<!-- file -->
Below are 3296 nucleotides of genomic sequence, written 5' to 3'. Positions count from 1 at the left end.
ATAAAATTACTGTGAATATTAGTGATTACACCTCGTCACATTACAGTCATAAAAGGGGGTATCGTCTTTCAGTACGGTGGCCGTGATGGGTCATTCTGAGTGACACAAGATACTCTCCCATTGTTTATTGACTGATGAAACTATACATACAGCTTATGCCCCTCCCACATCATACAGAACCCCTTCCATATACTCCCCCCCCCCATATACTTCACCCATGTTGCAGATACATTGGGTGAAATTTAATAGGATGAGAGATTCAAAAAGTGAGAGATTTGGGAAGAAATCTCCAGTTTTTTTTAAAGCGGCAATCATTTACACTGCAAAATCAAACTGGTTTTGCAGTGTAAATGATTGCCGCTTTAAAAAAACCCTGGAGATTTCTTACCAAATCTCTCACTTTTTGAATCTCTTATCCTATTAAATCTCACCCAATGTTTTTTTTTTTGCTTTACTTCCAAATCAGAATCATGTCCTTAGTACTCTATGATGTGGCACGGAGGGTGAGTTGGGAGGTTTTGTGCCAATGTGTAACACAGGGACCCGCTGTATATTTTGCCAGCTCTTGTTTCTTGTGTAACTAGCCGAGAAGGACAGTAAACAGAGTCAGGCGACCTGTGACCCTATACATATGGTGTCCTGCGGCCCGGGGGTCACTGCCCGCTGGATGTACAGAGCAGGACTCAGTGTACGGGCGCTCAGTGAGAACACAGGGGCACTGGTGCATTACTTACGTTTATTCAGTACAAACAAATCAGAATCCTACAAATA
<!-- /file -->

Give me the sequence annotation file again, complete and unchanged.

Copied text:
Below are 3296 nucleotides of genomic sequence, written 5' to 3'. Positions count from 1 at the left end.
ATAAAATTACTGTGAATATTAGTGATTACACCTCGTCACATTACAGTCATAAAAGGGGGTATCGTCTTTCAGTACGGTGGCCGTGATGGGTCATTCTGAGTGACACAAGATACTCTCCCATTGTTTATTGACTGATGAAACTATACATACAGCTTATGCCCCTCCCACATCATACAGAACCCCTTCCATATACTCCCCCCCCCCATATACTTCACCCATGTTGCAGATACATTGGGTGAAATTTAATAGGATGAGAGATTCAAAAAGTGAGAGATTTGGGAAGAAATCTCCAGTTTTTTTTAAAGCGGCAATCATTTACACTGCAAAATCAAACTGGTTTTGCAGTGTAAATGATTGCCGCTTTAAAAAAACCCTGGAGATTTCTTACCAAATCTCTCACTTTTTGAATCTCTTATCCTATTAAATCTCACCCAATGTTTTTTTTTTTGCTTTACTTCCAAATCAGAATCATGTCCTTAGTACTCTATGATGTGGCACGGAGGGTGAGTTGGGAGGTTTTGTGCCAATGTGTAACACAGGGACCCGCTGTATATTTTGCCAGCTCTTGTTTCTTGTGTAACTAGCCGAGAAGGACAGTAAACAGAGTCAGGCGACCTGTGACCCTATACATATGGTGTCCTGCGGCCCGGGGGTCACTGCCCGCTGGATGTACAGAGCAGGACTCAGTGTACGGGCGCTCAGTGAGAACACAGGGGCACTGGTGCATTACTTACGTTTATTCAGTACAAACAAATCAGAATCCTACAAATA